So you’ve written your study, you’ve had some people read through it, you’ve gotten their feedback, and… now what?
Incorporating alpha feedback should be rather painless, to be honest. For one, there isn’t that much of it. And two, the things they are looking for are the things you suspected to be wrong anyway. I mean, we all kind of know where the sticky spots are anyway, right? We just want someone to confirm them.
Uh, this is example is weird. Yeah, that example was weird. *delete*
Not sure what point you’re trying to make in this paragraph. Yeah, that point didn’t work. *delete*
I went to his house. Whoops, missed a word. *insert*
I think you should add an example about that time you…. Oh dear, I don’t think the world needs to know that one.
This doesn’t seem right theologically. Uuhhh…. what?
That last one is always rough, right? You think you have made a great point, you’re patting yourself on the back, and then someone points out a potential theological error. Ow!
Fortunately, it’s not the end of the world. That one simply takes a bit of stepping back and studying.
What about the second to last one? What do you do with THAT kind of feedback? That prescriptive feedback, where they start telling you HOW you should fix things instead of just describing what’s wrong?
I am so guilty of getting caught up in prescriptive feedback. I start second guessing myself and editing entire chapters based on incorrect perceptions or assumptions. I start thinking that my reader has the final say in what my study should say. I start to lose my sense of study direction.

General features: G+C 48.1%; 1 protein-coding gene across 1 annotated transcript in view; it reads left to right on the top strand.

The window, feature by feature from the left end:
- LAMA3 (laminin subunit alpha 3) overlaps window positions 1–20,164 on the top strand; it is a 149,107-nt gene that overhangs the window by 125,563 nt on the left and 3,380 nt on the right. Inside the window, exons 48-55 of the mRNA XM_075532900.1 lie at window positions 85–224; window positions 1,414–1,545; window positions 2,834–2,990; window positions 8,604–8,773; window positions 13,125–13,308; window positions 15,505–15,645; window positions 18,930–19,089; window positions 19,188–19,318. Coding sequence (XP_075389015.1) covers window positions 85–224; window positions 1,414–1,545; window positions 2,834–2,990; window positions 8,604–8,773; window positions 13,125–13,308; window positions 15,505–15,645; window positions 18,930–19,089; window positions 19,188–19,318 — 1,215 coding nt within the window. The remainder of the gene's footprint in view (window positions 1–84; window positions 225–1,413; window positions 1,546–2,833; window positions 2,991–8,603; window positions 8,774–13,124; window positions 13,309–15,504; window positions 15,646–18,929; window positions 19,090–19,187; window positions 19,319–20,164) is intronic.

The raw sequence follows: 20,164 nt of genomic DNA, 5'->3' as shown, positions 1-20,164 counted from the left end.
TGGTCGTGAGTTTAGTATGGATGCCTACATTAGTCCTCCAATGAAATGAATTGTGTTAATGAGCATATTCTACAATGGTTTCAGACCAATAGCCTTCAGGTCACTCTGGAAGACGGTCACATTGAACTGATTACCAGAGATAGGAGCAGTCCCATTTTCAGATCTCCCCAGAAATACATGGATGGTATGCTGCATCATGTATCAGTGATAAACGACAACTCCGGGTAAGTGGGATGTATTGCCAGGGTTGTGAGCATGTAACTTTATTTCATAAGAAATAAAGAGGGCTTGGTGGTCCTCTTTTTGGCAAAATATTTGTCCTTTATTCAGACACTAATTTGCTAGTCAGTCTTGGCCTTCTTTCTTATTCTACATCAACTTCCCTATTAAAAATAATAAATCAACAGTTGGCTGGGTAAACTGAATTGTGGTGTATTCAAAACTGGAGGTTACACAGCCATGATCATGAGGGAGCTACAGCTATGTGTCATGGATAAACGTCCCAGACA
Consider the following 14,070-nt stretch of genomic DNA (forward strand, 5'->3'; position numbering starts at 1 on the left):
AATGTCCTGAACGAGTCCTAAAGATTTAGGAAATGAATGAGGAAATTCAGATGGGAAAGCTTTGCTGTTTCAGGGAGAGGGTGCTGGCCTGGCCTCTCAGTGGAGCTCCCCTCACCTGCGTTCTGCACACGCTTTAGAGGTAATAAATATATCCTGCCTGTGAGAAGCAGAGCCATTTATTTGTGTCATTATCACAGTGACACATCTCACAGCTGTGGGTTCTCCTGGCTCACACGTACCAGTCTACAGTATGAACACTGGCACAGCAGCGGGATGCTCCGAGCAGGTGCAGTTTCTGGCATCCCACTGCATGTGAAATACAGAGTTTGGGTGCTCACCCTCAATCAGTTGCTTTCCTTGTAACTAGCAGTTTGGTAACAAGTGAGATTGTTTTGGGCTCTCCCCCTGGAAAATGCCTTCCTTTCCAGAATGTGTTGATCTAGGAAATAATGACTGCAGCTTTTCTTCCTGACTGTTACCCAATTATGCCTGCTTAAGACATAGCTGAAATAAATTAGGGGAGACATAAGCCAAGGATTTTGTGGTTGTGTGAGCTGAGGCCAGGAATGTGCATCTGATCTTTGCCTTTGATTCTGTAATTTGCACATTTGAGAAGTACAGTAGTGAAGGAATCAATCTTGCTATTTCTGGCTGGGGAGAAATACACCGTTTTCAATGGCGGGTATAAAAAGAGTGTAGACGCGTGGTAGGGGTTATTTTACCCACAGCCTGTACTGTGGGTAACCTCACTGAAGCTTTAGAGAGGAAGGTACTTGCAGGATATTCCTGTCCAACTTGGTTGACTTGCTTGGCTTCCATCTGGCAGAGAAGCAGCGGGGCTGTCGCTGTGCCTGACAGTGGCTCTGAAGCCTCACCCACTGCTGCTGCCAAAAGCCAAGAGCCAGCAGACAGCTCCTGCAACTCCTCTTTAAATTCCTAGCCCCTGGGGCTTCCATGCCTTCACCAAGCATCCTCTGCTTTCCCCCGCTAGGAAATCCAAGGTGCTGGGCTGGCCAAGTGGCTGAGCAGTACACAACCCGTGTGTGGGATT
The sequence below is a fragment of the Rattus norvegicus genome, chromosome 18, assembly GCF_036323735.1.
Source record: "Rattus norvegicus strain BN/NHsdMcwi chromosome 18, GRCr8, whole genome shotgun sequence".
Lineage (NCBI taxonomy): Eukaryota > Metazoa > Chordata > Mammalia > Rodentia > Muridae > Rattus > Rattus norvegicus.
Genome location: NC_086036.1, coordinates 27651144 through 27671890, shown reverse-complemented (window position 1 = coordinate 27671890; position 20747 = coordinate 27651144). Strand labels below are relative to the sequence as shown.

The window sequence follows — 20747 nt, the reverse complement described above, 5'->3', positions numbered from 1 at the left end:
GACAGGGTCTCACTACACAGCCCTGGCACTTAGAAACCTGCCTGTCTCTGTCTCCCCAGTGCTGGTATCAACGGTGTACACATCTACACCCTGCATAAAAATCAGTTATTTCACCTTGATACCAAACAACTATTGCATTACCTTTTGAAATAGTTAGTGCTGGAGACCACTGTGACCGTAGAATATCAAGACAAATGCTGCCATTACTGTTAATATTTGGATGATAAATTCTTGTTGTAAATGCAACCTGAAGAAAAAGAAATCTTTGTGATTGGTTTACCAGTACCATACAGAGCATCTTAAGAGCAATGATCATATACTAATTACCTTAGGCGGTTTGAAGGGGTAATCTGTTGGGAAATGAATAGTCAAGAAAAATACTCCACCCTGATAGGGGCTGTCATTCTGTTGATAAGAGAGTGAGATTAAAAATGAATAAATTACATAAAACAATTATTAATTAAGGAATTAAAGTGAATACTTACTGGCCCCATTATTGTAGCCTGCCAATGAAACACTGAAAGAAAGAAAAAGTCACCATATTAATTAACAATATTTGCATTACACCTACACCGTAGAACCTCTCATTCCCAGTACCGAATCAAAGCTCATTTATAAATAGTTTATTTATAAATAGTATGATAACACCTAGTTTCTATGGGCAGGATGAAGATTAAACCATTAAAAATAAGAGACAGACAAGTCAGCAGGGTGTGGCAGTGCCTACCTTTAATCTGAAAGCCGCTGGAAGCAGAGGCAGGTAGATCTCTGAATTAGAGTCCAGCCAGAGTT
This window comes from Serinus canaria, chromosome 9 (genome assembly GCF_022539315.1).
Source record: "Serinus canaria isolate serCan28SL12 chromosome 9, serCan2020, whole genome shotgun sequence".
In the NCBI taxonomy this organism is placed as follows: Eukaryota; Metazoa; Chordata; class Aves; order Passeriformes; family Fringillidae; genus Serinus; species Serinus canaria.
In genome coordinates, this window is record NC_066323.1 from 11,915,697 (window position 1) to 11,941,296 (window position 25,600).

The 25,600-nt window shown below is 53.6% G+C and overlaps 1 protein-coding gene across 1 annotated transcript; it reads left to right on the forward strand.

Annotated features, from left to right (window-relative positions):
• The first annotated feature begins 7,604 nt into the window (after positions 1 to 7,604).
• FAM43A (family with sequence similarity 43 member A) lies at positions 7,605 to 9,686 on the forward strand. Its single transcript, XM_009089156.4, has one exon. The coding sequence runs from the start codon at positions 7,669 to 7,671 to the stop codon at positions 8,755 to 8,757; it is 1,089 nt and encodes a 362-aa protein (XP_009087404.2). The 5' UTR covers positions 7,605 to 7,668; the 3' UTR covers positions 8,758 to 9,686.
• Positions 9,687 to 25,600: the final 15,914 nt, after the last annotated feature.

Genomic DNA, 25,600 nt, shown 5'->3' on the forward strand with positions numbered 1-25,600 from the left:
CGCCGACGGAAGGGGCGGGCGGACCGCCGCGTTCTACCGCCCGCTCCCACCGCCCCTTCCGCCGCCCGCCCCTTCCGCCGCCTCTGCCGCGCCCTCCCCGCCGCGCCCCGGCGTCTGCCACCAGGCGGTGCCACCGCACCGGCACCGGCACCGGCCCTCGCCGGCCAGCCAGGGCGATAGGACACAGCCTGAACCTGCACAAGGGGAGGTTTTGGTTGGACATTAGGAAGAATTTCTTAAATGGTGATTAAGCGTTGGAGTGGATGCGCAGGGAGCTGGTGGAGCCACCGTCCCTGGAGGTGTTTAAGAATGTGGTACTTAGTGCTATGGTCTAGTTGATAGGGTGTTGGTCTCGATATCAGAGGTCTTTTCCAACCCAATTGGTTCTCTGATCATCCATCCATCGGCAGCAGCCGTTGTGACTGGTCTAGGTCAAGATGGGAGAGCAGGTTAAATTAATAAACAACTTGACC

You too? *whew* I’m not alone!
When we start to feel the pull of the prescription, it’s time to stop and step away. Take that time to refocus on what you want your study say. Once you’ve remembered and recentered, then it’s time to move ahead and resume editing.
Just because your alphas suggest you should make a change doesn’t necessarily mean you need to make that change. If only they always stuck to descriptive feedback, right? If only they just told you what they felt was off instead of trying to offer (not so helpful) advice about how to fix it!
Then I remember when I’m reading for others, I get caught up in that same trap. I see a problem and I think about how I would fix it and I start writing up how I think they should fix it. Then I remember that it’s not my job to fix it. How they say what they want to say and how I would say it are different. And that’s okay!
My only job as a reader is to point out what isn’t working for me. What they do with that information is up to them. I can’t make them do anything or change it to the way I would change it. So as writers, we need to stay strong in our direction and our conviction and avoid getting sidetracked by well-meaning alpha advice.
Overall, incorporating alpha advice should look a lot like making it as readable as possible. These are quick reads with not a lot of feedback, so realistically, you shouldn’t need to spend much time at all actually incorporating alpha advice.
Beta readers on the other hand…
I guess you’ll just have to come back next week to see what I have to say about those!
Where do you struggle the most with receiving and incorporating alpha reader feedback?